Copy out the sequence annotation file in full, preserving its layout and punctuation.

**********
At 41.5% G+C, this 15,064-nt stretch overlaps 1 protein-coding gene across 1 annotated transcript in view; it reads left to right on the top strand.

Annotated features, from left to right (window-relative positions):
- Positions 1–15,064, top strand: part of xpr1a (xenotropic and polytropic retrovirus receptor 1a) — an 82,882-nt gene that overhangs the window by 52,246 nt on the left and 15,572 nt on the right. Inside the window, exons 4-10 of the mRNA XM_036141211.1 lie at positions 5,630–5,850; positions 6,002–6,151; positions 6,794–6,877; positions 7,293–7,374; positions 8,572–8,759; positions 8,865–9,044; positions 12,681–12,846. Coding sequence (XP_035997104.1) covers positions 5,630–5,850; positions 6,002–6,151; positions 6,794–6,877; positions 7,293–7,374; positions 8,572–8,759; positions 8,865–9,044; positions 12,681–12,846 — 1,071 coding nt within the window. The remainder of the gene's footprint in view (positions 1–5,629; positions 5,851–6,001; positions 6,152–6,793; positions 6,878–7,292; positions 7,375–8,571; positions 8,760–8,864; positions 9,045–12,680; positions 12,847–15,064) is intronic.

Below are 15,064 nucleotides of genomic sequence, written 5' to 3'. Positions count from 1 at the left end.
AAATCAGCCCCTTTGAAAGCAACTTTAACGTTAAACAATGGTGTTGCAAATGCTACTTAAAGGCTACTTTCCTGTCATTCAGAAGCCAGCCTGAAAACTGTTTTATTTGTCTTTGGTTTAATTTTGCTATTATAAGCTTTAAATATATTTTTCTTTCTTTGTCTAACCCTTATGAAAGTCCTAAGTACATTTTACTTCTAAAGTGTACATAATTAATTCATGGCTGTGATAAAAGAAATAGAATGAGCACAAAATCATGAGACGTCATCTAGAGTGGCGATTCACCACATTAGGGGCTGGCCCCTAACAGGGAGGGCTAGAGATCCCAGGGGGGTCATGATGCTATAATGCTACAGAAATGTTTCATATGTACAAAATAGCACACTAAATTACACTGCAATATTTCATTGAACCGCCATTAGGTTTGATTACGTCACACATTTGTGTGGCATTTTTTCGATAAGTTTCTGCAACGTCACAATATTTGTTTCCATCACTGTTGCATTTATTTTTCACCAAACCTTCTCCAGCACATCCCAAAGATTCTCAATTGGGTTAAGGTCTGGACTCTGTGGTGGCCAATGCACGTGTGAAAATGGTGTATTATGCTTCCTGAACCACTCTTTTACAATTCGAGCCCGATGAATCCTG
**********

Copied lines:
At 41.5% G+C, this 15,064-nt stretch overlaps 1 protein-coding gene across 1 annotated transcript in view; it reads left to right on the top strand.

Annotated features, from left to right (window-relative positions):
- Positions 1–15,064, top strand: part of xpr1a (xenotropic and polytropic retrovirus receptor 1a) — an 82,882-nt gene that overhangs the window by 52,246 nt on the left and 15,572 nt on the right. Inside the window, exons 4-10 of the mRNA XM_036141211.1 lie at positions 5,630–5,850; positions 6,002–6,151; positions 6,794–6,877; positions 7,293–7,374; positions 8,572–8,759; positions 8,865–9,044; positions 12,681–12,846. Coding sequence (XP_035997104.1) covers positions 5,630–5,850; positions 6,002–6,151; positions 6,794–6,877; positions 7,293–7,374; positions 8,572–8,759; positions 8,865–9,044; positions 12,681–12,846 — 1,071 coding nt within the window. The remainder of the gene's footprint in view (positions 1–5,629; positions 5,851–6,001; positions 6,152–6,793; positions 6,878–7,292; positions 7,375–8,571; positions 8,760–8,864; positions 9,045–12,680; positions 12,847–15,064) is intronic.

Below are 15,064 nucleotides of genomic sequence, written 5' to 3'. Positions count from 1 at the left end.
AAATCAGCCCCTTTGAAAGCAACTTTAACGTTAAACAATGGTGTTGCAAATGCTACTTAAAGGCTACTTTCCTGTCATTCAGAAGCCAGCCTGAAAACTGTTTTATTTGTCTTTGGTTTAATTTTGCTATTATAAGCTTTAAATATATTTTTCTTTCTTTGTCTAACCCTTATGAAAGTCCTAAGTACATTTTACTTCTAAAGTGTACATAATTAATTCATGGCTGTGATAAAAGAAATAGAATGAGCACAAAATCATGAGACGTCATCTAGAGTGGCGATTCACCACATTAGGGGCTGGCCCCTAACAGGGAGGGCTAGAGATCCCAGGGGGGTCATGATGCTATAATGCTACAGAAATGTTTCATATGTACAAAATAGCACACTAAATTACACTGCAATATTTCATTGAACCGCCATTAGGTTTGATTACGTCACACATTTGTGTGGCATTTTTTCGATAAGTTTCTGCAACGTCACAATATTTGTTTCCATCACTGTTGCATTTATTTTTCACCAAACCTTCTCCAGCACATCCCAAAGATTCTCAATTGGGTTAAGGTCTGGACTCTGTGGTGGCCAATGCACGTGTGAAAATGGTGTATTATGCTTCCTGAACCACTCTTTTACAATTCGAGCCCGATGAATCCTG